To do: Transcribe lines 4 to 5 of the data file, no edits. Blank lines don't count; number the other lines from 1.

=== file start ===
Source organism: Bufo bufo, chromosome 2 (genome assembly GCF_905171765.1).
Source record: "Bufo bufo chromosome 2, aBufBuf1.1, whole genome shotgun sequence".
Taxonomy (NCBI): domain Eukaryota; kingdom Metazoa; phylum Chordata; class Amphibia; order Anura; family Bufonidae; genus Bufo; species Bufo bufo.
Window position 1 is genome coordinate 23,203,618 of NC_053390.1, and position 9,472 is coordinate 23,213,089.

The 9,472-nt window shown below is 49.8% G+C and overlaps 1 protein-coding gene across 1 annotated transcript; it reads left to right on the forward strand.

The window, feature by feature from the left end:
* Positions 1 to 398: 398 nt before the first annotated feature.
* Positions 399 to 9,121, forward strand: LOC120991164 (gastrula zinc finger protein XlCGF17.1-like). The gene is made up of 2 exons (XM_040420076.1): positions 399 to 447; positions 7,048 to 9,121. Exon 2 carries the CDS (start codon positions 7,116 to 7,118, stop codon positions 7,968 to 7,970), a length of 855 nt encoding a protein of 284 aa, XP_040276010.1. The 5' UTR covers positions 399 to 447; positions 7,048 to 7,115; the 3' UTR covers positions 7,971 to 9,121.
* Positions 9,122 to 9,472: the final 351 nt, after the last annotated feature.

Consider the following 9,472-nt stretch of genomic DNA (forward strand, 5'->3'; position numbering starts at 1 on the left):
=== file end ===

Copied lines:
Window position 1 is genome coordinate 23,203,618 of NC_053390.1, and position 9,472 is coordinate 23,213,089.

The 9,472-nt window shown below is 49.8% G+C and overlaps 1 protein-coding gene across 1 annotated transcript; it reads left to right on the forward strand.